Diabetes is a serious condition that can have a major impact on the body. It can affect many major organs, such as the heart, eyes, kidneys and brain. When diabetes is not well controlled, it can cause many serious comorbidities, which are conditions that occur together with diabetes. For people with type 1 and type 2 diabetes, finding a treatment plan that works is vital to avoid these problems.
The heart is part of the cardiovascular or circulatory system. This body system also includes blood vessels, which carry oxygen and nutrients to organs and tissues. Blood vessels also help eliminate carbon dioxide, toxins, and waste. The American Heart Association lists diabetes as one of the seven major controllable risk factors for cardiovascular disease (CVD).
CVDs include all types of heart disease, stroke, and blood vessel disease. Over time, diabetes can also damage the blood vessels and nerves that control the heart. The longer you have diabetes, the greater your chances of developing heart disease. The kidneys work like a filtration system.
They remove waste, excess fluid and acid from the body. Healthy kidneys help maintain a good balance of water, salts and minerals in the blood. The kidneys also produce vitamin D and erythropoietin. Vitamin D helps the body absorb calcium and promotes a healthy immune system.
Erythropoietin is a hormone that stimulates the production of red blood cells. Over time, high blood sugar levels caused by diabetes can damage the blood vessels in the kidneys. This can affect your ability to cleanse your body and cause waste and fluids to build up in your blood. This type of kidney disease is known as diabetic nephropathy.
Studies have shown that people with diabetes have lower levels of density and volume of gray matter in various parts of the brain. Gray matter is an important part of the central nervous system. It plays a role in everyday functioning. Reducing the density or volume of gray matter can affect a variety of brain and nerve functions.
Diabetes can also damage small blood vessels in the brain. This can lead to strokes or the death of brain tissue. Some studies suggest that medications that treat low blood sugar levels may contribute to lung disease in people with diabetes. One discovered that different medications can affect the lungs in different ways.
For example, the common diabetes drug Glucophage (metformin) is thought to work against lung diseases, while insulin may worsen lung disease. Type 1 diabetes is caused by this lack of insulin production. Type 2 diabetes, on the other hand, occurs when the body develops resistance to insulin. This puts pressure on the pancreas as it tries to produce more insulin than it normally needs.
When you have uncontrolled diabetes, you are at greater risk for several health problems. These problems can affect major organs and organ systems, such as the heart and blood vessels, kidneys, lungs, pancreas, digestive system, and brain. Uncontrolled blood sugar can also affect the mouth and teeth, eyes, skin, and sexual organs. It's important to note that diabetes can put you at risk for potentially life-threatening conditions, such as heart disease, pancreatic cancer, and kidney failure.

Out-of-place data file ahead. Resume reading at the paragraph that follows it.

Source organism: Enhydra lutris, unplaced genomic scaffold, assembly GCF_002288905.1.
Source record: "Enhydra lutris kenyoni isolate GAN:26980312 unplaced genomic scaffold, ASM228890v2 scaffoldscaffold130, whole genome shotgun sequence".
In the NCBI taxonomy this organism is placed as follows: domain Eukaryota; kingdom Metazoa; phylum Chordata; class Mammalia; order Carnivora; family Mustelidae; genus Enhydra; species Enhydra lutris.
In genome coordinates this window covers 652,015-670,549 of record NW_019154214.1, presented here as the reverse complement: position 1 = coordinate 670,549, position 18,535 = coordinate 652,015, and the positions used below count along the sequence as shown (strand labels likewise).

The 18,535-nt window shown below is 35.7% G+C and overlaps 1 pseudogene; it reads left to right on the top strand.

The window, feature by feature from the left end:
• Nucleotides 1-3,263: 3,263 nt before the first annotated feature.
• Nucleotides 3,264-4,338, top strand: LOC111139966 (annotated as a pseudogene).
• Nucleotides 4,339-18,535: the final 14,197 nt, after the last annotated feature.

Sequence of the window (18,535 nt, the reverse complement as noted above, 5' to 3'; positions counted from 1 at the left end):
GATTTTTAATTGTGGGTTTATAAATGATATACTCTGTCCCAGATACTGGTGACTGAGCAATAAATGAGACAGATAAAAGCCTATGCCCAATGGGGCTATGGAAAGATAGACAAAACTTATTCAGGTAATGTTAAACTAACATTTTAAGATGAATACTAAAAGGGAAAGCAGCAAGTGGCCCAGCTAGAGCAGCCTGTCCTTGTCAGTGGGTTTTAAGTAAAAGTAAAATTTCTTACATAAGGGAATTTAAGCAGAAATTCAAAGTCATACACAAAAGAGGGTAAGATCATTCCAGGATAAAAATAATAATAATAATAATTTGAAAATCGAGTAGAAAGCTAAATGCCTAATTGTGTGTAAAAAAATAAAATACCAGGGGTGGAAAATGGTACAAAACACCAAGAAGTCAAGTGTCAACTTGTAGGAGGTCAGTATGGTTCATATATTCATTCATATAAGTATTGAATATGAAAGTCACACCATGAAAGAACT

Diabetes affects the heart and the entire circulation. This includes the small blood vessels in the kidneys, eyes and nerves, and the large ones that feed the heart and brain and keep it alive. Effects of type 2 diabetes mellitus on body organs include non-alcoholic fatty liver disease (NFALD), non-alcoholic steatohepatitis (NASH), endoplasmic reticulum (ER), digestive system, skin, sexual organs, teeth and gums, immune system, mucosal barriers such as intestinal epithelial cells (IEC), pancreas beta cells, liver and skeletal muscles which become dysfunctional due to inflammation caused by hyperglycemia or high blood sugar levels resulting from insulin resistance (IR). Virtually all parts of the human digestive system are affected by diabetes including gastrointestinal tract, pancreas and liver due to inflammation caused by hyperglycemia which impairs normal functions of circulatory system resulting in micro-and macroangiopathies leading to reduced amounts of specific antibodies against Staphylococcus aureus (both total and IgG) increasing risk of infection and morbidity in diabetic mice due to impaired ability of dysfunctional glycosylated antibodies to neutralize viruses making them more susceptible to infections.
Obesity as main inducer of low-level systemic inflammation is one of main factors of susceptibility to type 2 diabetes which also impairs immune system increasing patients' susceptibility to serious long-term infections.